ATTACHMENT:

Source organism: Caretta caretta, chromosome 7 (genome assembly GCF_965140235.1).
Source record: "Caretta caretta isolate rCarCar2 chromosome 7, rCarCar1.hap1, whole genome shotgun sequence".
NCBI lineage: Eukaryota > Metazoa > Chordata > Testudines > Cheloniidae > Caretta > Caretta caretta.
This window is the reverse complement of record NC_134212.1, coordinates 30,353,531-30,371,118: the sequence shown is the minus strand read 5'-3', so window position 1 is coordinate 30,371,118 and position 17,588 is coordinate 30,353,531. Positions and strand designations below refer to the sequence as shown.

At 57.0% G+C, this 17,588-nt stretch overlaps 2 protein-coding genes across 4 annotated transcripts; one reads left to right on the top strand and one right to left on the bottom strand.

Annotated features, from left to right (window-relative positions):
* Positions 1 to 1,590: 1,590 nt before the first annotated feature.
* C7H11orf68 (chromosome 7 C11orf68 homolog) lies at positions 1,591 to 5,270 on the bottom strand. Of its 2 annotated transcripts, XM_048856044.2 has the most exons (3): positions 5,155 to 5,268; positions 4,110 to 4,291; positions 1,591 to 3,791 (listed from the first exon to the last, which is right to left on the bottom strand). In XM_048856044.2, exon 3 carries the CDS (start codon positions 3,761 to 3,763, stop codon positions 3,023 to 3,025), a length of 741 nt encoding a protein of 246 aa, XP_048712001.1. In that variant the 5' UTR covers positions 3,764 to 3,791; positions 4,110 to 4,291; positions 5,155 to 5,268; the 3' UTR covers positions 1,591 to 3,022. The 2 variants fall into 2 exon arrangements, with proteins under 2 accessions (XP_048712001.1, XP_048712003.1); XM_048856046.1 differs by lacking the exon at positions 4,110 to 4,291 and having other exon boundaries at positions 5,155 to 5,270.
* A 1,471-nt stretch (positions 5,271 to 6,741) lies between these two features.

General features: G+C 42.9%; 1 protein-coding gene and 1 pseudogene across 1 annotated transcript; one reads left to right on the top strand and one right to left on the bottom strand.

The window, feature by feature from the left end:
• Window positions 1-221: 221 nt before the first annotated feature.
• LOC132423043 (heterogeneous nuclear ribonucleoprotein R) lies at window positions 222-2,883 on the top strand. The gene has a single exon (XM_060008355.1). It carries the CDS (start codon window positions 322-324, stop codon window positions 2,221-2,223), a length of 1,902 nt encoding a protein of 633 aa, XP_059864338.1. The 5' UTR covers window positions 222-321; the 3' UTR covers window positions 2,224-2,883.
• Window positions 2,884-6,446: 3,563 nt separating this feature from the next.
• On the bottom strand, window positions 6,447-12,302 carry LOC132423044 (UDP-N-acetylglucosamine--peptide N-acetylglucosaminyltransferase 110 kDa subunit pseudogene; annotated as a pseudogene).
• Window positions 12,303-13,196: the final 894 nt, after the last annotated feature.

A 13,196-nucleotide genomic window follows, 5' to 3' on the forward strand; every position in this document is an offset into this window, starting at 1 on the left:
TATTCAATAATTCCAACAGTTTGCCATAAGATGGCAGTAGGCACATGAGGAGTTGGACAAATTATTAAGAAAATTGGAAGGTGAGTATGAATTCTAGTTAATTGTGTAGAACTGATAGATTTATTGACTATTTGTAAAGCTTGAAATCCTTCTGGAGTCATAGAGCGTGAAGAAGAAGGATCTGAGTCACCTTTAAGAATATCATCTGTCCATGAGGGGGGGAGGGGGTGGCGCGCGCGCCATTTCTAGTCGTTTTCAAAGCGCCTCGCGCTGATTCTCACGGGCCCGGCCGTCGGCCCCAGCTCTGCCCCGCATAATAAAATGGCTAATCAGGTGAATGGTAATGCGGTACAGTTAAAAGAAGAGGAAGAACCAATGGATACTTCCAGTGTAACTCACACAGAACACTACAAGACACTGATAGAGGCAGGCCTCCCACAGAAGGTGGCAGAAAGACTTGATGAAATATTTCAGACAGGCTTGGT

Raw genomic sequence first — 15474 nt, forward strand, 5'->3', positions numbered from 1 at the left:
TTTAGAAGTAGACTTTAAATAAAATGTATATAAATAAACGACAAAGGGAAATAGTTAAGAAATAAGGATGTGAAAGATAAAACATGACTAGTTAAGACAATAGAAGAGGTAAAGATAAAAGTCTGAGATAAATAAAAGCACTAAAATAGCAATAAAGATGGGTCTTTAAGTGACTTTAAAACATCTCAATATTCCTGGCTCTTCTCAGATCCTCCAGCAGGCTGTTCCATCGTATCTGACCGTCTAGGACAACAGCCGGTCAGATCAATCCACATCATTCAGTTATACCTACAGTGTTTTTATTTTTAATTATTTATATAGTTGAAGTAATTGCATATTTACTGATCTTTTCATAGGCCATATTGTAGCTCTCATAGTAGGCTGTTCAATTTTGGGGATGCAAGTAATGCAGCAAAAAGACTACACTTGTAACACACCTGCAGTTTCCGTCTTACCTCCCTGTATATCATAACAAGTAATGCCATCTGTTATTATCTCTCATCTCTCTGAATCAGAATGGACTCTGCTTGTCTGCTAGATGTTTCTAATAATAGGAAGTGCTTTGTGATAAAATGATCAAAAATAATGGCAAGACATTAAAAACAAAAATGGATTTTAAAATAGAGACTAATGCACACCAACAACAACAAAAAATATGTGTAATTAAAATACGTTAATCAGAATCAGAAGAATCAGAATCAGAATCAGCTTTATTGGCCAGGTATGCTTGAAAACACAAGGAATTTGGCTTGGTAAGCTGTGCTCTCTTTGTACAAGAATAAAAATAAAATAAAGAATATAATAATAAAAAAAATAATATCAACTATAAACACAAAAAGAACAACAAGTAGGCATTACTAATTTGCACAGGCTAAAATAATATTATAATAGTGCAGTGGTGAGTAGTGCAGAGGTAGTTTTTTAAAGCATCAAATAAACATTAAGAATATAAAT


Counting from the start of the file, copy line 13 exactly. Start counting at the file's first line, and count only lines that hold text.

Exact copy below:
• LOC132423043 (heterogeneous nuclear ribonucleoprotein R) lies at window positions 222-2,883 on the top strand. The gene has a single exon (XM_060008355.1). It carries the CDS (start codon window positions 322-324, stop codon window positions 2,221-2,223), a length of 1,902 nt encoding a protein of 633 aa, XP_059864338.1. The 5' UTR covers window positions 222-321; the 3' UTR covers window positions 2,224-2,883.